Victorian stroke patients will now have the very best chance of survival with Australia’s first-ever dedicated stroke ambulance officially up and running.
Premier Daniel Andrews and Minister for Ambulance Services Jill Hennessy officially launched the specially equipped ambulance at The Royal Melbourne Hospital in November.
The Mobile Stroke Unit (MSU) will save more lives by providing the quickest possible diagnosis and very best treatment for patients suffering a deadly stroke, before they even reach the hospital. Time is critical when responding to a stroke – every second counts.
The purpose-built, 5.3 tonne ambulance has an on board CT scanner capable of imaging the patient’s brain to detect the type of stroke they are experiencing to immediately start assessment and treatment, rather than after they arrived at the hospital.
The ambulance is also crewed with a stroke nurse, radiographer and two paramedics, with a stroke neurologist on staff at the hospital to receive and analyse scans. This will mean patients will receive faster treatments such as clot busting thrombolysis, which is required in four out of five strokes.
The stroke ambulance – which will travel within a 20km radius of the Royal Melbourne Hospital – will provide a more efficient road transfer to hospital, with patients receiving a seamless transition and connected care. It is expected the stroke ambulance will treat up to almost 3,000 patients a year.
Stroke is the leading cause of disability in Australia, and causes more deaths than breast cancer in women and prostate cancer in men.
The Royal Melbourne Hospital’s Director of Neurology and the Melbourne Brain Centre, Professor Stephen Davis (pictured with the Director of the Florey Institute, Professor Geoffrey Donnan), said Australia’s first mobile stroke unit (MSU) was all about bringing the stroke unit to the patient.
“Incorporating a CT brain scanner in the ambulance allows brain imaging and diagnosis at the patient’s home and facilitates the potential use of urgent therapies, such as clot dissolving treatment of stroke. This will allow many more patients to be treated sooner, giving patients the best chance of a good recovery. When a person suffers a stroke, every single second counts,” Professor Davis said.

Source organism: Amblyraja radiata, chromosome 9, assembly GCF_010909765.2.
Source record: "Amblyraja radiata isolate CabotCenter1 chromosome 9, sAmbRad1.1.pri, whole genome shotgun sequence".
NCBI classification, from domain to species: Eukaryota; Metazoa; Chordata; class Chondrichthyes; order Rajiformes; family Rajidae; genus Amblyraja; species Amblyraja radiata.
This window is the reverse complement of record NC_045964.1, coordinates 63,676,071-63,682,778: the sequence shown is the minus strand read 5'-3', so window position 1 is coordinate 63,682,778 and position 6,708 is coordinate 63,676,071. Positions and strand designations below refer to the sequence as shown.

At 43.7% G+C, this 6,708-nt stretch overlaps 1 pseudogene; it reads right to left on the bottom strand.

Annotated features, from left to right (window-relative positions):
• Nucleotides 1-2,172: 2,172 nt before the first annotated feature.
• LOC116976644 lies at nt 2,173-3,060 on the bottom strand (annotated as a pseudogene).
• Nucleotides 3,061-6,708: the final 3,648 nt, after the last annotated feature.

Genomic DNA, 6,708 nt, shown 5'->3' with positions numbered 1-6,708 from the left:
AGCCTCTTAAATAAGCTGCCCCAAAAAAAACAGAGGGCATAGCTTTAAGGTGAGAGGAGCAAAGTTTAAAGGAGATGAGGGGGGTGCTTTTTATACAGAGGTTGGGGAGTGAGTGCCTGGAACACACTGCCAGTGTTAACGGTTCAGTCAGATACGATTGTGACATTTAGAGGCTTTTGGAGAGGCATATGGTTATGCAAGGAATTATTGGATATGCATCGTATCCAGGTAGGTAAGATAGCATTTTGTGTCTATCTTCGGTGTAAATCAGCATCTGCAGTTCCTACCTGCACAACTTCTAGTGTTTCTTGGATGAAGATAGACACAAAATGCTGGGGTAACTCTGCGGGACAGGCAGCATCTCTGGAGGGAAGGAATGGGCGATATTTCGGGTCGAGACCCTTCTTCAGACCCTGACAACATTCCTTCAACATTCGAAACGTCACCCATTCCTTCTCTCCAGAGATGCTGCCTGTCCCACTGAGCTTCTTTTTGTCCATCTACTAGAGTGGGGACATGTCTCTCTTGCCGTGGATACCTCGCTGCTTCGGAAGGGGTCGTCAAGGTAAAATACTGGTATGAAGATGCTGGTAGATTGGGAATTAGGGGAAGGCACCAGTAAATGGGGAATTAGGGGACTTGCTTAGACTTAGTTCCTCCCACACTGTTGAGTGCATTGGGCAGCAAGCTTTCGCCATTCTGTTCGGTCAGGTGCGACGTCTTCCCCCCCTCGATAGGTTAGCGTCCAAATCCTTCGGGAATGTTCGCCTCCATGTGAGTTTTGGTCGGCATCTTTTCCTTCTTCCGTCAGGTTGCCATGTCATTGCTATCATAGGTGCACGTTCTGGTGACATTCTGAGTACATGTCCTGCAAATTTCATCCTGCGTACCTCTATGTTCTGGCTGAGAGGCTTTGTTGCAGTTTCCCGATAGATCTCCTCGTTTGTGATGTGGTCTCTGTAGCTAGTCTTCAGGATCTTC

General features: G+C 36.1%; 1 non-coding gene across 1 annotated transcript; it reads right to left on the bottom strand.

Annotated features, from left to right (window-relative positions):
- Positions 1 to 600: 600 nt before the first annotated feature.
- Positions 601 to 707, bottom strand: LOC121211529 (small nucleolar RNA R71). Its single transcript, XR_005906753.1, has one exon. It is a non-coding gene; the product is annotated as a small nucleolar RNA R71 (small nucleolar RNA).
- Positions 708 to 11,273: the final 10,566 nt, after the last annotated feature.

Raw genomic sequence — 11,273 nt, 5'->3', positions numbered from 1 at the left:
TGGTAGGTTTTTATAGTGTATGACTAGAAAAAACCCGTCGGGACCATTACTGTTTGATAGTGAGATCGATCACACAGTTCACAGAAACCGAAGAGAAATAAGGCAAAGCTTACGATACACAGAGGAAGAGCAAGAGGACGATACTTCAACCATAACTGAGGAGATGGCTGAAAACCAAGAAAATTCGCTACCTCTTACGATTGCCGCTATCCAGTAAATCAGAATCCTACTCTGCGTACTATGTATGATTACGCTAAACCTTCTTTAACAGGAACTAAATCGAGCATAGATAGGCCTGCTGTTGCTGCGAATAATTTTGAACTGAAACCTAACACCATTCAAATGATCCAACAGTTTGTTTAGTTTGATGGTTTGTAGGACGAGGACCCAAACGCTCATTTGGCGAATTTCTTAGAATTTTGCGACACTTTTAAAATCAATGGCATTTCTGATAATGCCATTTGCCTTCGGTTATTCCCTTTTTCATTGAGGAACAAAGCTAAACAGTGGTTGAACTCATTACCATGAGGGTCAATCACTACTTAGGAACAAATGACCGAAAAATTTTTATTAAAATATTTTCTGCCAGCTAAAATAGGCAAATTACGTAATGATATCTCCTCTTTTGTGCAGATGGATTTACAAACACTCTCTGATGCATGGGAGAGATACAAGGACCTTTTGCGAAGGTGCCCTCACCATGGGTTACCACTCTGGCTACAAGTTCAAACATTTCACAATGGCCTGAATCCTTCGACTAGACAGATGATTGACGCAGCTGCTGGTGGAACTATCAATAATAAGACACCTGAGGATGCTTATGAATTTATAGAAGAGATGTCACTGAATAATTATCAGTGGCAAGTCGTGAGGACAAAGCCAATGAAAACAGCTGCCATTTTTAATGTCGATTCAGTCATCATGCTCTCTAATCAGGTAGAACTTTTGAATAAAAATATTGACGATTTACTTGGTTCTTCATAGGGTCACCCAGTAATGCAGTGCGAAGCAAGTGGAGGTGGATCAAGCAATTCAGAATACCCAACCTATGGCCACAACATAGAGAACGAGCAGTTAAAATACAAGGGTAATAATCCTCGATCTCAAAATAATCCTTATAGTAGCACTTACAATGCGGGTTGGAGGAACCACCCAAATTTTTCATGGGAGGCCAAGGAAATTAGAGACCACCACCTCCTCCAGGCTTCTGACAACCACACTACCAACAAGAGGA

The MSU will provide efficient and effective road transfer to the RMH for ongoing treatment, where patients will benefit from a seamless transition and connected care. CT scanner results from the ambulance will be instantly sent to the hospital thanks to the latest telehealth technology. The trial is a result of research carried out by the RMH, the Florey Institute of Neuroscience and Mental Health and Ambulance Victoria.
About one in six people will suffer a stroke in their lifetime and it is the leading cause of disability in Australia. The Royal Melbourne’s Stroke Care Unit (SCU) treats more than 800 inpatients a year.
When 21-year-old medical student, Perry Lin spoke to his girlfriend on Facetime little did he know that the conversation would save his life. Each night, Perry would speak to Zoe, who was in Taiwan, via Facetime. However, on one particular night Zoe noticed that Perry looked different. “She mentioned that my face was drooping and I was speaking funny,” Perry said.
Perry was having a stroke. Thanks to Zoe, who called his friends in Melbourne to help, Perry was rushed to the RMH and underwent endovascular clot retrieval (ECR), to pull out the blood clot in his brain causing his stroke. The RMH is the only health service in Australia to offer this service 24/7. Perry expressed gratitude for the wonderful care he received at the RMH.
“I am so grateful to everyone at the RMH for everything they have done to help me.”
The trial is part of research led by the Royal Melbourne Hospital with the Florey Institute of Neuroscience and Mental Health, the University of Melbourne and Ambulance Victoria. The ambulance set up was made possible by a generous donation from leading Melbourne business figures, the Stroke Foundation and the Royal Melbourne Hospital Neurosciences Foundation.
Professor Stephen Davis said “when time is brain, this specially equipped ambulance will mean stroke patients will have the specialist treatments they need much sooner.”